In an article ironically titled “The Real African,“ published in 1910 in the popular magazine Scribner’s, Ward succinctly stated his views on the place of the indigenous peoples of Africa within the family of man. In a spirit of optimism, he was firmly convinced of the essential humanity of the Congolese natives and held that “bonds of sympathy and conciliation” united all people.
The pendulum of Ward’s analysis of native African culture could and did swing decisively back in the opposite direction. Far from the Eden-like world of the noble savage imagined by European intellectuals of the previous century, he saw the people of the Congo living in a harsh state of existence conditioned by the implacable stress of their natural environment. According to this superficial logic, such an endemic and stultifying state of existence engendered an inevitable process of arrested intellectual development.
For Ward and many professional students of race at the time, although black African children were born “exceedingly intelligent and quick-witted,” their mental acuity was irrevocably halted by the prompt early closure of the sutures of the skull. With the expansion of the brain thus restricted, the higher functions of reason and morality could not be engaged in the pursuit of progress toward a higher state of consciousness and, thus, a more civilized existence. Thus, the native people were predestined, in Ward’s view, to live their lives in a pure, unspoiled unity with nature.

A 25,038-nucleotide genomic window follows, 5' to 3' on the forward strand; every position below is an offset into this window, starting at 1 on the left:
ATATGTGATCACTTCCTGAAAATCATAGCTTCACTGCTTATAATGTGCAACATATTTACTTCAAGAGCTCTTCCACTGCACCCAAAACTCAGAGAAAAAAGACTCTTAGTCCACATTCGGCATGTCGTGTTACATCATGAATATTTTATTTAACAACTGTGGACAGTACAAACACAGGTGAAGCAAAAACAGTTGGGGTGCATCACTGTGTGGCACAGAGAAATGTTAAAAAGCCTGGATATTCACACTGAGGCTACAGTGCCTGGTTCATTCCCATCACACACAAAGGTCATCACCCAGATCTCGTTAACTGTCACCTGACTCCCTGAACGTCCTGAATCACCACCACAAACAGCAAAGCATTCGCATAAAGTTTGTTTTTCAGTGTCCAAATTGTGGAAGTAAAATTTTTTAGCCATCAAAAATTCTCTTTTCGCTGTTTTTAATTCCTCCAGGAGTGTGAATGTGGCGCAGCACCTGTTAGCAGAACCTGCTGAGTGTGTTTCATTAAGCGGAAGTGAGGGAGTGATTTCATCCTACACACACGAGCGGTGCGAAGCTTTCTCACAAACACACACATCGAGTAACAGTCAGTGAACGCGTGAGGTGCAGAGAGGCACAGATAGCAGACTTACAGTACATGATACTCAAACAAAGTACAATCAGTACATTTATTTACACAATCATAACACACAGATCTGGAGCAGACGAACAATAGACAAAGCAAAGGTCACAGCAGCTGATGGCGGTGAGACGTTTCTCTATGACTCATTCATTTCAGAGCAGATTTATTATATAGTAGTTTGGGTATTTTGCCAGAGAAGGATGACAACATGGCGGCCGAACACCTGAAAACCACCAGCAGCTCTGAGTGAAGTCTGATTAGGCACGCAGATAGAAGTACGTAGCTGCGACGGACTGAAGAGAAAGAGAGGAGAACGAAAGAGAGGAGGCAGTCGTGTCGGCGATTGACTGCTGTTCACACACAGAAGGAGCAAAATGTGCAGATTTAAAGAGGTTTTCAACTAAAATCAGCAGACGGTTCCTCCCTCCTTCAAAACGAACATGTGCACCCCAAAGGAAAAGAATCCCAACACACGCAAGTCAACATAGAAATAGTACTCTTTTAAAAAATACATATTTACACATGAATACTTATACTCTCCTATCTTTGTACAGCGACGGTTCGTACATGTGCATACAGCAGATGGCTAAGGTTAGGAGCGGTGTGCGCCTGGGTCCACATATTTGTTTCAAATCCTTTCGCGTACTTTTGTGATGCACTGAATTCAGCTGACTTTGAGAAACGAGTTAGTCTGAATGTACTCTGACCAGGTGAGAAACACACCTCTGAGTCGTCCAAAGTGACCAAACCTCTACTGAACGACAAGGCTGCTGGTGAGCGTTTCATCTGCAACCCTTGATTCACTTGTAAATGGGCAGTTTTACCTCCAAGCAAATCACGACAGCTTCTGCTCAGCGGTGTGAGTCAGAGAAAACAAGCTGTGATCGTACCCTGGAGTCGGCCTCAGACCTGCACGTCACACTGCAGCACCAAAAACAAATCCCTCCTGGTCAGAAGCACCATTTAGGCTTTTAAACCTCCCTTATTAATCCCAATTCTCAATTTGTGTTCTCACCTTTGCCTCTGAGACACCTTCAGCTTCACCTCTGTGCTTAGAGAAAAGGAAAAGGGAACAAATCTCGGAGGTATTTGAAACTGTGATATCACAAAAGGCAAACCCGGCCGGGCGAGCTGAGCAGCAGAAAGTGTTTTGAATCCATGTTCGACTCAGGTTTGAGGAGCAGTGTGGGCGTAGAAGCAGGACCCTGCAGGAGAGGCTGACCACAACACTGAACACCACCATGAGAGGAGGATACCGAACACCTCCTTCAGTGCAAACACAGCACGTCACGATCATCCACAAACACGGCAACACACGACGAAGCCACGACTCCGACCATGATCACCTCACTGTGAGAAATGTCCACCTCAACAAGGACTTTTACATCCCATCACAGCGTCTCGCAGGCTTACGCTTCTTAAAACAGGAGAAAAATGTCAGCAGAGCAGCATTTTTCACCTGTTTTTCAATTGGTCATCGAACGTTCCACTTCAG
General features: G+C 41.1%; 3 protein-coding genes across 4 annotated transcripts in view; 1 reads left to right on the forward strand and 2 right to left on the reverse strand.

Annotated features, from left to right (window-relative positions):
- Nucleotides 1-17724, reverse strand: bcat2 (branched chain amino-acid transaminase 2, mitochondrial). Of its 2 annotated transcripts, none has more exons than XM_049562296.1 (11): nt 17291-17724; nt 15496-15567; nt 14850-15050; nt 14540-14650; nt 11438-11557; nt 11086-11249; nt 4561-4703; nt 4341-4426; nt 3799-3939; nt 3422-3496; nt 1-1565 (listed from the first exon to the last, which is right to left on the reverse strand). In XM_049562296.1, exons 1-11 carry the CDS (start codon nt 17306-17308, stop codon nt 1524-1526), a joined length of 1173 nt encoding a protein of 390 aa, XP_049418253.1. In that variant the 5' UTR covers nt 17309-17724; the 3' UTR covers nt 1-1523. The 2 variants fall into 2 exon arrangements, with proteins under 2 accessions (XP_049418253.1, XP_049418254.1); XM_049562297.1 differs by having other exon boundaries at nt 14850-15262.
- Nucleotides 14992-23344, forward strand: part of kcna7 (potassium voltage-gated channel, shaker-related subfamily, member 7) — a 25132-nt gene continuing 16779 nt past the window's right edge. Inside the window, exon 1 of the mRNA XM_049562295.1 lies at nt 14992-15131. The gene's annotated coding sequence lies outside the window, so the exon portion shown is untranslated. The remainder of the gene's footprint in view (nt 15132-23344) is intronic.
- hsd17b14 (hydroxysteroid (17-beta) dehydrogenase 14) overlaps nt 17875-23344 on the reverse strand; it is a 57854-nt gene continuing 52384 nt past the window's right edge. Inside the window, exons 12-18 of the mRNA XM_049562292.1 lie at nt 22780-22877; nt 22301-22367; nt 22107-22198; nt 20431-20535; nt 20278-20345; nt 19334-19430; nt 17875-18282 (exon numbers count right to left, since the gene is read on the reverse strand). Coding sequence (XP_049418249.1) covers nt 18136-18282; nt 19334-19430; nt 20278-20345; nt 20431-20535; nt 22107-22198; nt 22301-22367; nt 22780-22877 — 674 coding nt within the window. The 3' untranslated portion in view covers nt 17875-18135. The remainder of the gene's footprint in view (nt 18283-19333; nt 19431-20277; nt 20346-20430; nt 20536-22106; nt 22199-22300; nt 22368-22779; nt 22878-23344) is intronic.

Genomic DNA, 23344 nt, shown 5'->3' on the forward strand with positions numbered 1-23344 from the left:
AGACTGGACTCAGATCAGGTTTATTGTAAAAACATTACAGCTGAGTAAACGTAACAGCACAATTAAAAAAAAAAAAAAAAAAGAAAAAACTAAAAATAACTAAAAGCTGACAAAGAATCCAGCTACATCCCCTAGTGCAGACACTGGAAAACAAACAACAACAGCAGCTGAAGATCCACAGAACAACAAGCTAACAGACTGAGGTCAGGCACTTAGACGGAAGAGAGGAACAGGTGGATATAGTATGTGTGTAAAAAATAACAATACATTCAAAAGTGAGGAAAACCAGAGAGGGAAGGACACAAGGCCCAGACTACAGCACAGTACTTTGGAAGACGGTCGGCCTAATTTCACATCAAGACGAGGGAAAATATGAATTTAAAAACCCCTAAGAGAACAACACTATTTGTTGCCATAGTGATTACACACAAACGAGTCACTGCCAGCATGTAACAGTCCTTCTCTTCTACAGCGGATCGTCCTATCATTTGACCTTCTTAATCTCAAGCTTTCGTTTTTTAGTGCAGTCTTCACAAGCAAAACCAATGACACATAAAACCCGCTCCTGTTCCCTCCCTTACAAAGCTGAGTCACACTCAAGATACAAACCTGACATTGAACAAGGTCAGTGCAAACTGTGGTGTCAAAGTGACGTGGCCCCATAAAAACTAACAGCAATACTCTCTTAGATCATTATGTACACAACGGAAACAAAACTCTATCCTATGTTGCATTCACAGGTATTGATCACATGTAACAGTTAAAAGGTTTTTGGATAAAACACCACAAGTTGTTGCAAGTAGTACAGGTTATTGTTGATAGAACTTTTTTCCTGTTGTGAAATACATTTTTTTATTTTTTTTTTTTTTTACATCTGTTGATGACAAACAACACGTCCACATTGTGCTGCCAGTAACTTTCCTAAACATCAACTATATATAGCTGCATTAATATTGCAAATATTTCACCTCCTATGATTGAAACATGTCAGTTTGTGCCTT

In similar fashion, the former U.S. president and African big game hunter Theodore Roosevelt, who visited the artist’s studio in Paris, noted that the “negro of the Congo” resembled the white European of 100,000 years before. Such a patronizing grasp of human culture, ground in racist assumptions, could only impede the progress of the Diasporic people of Africa, whose cause was at that very moment being championed so fervently by W.E.B. Du Bois.
For half a century The Fire Maker occupied a prominent place at the National Museum of Natural History. Its remarkable itinerary from the mind of the artist in remote Central Africa to its creation and display in his Paris studio, and finally its placement in a major public venue in America, aptly charts the dissemination of the idealized image of the savage state of man throughout the industrialized world.
Today the work has been consigned to storage within the cavernous deposits of the Smithsonian, a victim, some would say, of political correctness. Nevertheless, it remains relevant to the ongoing discourse on the colonial exploitation of native people.
On the other side of the Atlantic, much the same thing has happened with the four plaster versions of Ward’s figures acquired by the Royal Museum for Central Africa in Tervuren, Belgium. Founded in 1904 as a kind of grandiose justification for the occupation of the Congo, the institution is now undergoing a thorough renovation of both structure and content. It is scheduled to reopen in 2017, with no word as to whether or not the four figures will reappear and, if so, in what context.
The Image of the Black in Western Art Archive resides at Harvard University’s W.E.B. Du Bois Research Institute, part of the Hutchins Center for African and African American Research. The founding director of the Hutchins Center is Henry Louis Gates Jr., who is also The Root’s editor-in-chief. The archive and Harvard University Press collaborated to create The Image of the Black in Western Art book series, eight volumes of which were edited by Gates and David Bindman and published by Harvard University Press. Text for each Image of the Week is written by Sheldon Cheek.